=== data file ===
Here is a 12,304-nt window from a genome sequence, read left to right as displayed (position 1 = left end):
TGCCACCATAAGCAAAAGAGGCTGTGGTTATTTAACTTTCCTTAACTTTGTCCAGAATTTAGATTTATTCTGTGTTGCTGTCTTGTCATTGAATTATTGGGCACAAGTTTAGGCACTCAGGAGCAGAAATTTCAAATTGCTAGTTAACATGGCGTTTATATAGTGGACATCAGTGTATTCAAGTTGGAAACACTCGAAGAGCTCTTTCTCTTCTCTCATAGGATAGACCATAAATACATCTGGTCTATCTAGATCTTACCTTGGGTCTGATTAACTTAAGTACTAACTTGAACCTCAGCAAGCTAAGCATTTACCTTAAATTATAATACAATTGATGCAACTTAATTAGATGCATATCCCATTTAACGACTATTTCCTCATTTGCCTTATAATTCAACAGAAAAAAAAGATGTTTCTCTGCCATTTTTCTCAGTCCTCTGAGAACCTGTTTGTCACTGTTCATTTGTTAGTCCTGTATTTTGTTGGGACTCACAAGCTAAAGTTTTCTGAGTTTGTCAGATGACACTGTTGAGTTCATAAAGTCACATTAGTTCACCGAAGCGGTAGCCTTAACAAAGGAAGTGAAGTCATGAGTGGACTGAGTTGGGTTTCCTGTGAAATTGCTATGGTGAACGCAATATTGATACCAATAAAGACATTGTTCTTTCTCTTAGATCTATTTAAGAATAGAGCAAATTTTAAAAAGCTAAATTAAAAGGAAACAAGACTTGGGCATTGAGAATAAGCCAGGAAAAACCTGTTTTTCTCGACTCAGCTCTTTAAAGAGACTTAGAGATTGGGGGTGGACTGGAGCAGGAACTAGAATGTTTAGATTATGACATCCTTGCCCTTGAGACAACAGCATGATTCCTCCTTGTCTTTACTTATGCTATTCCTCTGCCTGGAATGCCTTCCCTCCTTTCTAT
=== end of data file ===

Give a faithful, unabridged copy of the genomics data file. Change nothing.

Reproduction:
Here is a 12,304-nt window from a genome sequence, read left to right as displayed (position 1 = left end):
TGCCACCATAAGCAAAAGAGGCTGTGGTTATTTAACTTTCCTTAACTTTGTCCAGAATTTAGATTTATTCTGTGTTGCTGTCTTGTCATTGAATTATTGGGCACAAGTTTAGGCACTCAGGAGCAGAAATTTCAAATTGCTAGTTAACATGGCGTTTATATAGTGGACATCAGTGTATTCAAGTTGGAAACACTCGAAGAGCTCTTTCTCTTCTCTCATAGGATAGACCATAAATACATCTGGTCTATCTAGATCTTACCTTGGGTCTGATTAACTTAAGTACTAACTTGAACCTCAGCAAGCTAAGCATTTACCTTAAATTATAATACAATTGATGCAACTTAATTAGATGCATATCCCATTTAACGACTATTTCCTCATTTGCCTTATAATTCAACAGAAAAAAAAGATGTTTCTCTGCCATTTTTCTCAGTCCTCTGAGAACCTGTTTGTCACTGTTCATTTGTTAGTCCTGTATTTTGTTGGGACTCACAAGCTAAAGTTTTCTGAGTTTGTCAGATGACACTGTTGAGTTCATAAAGTCACATTAGTTCACCGAAGCGGTAGCCTTAACAAAGGAAGTGAAGTCATGAGTGGACTGAGTTGGGTTTCCTGTGAAATTGCTATGGTGAACGCAATATTGATACCAATAAAGACATTGTTCTTTCTCTTAGATCTATTTAAGAATAGAGCAAATTTTAAAAAGCTAAATTAAAAGGAAACAAGACTTGGGCATTGAGAATAAGCCAGGAAAAACCTGTTTTTCTCGACTCAGCTCTTTAAAGAGACTTAGAGATTGGGGGTGGACTGGAGCAGGAACTAGAATGTTTAGATTATGACATCCTTGCCCTTGAGACAACAGCATGATTCCTCCTTGTCTTTACTTATGCTATTCCTCTGCCTGGAATGCCTTCCCTCCTTTCTAT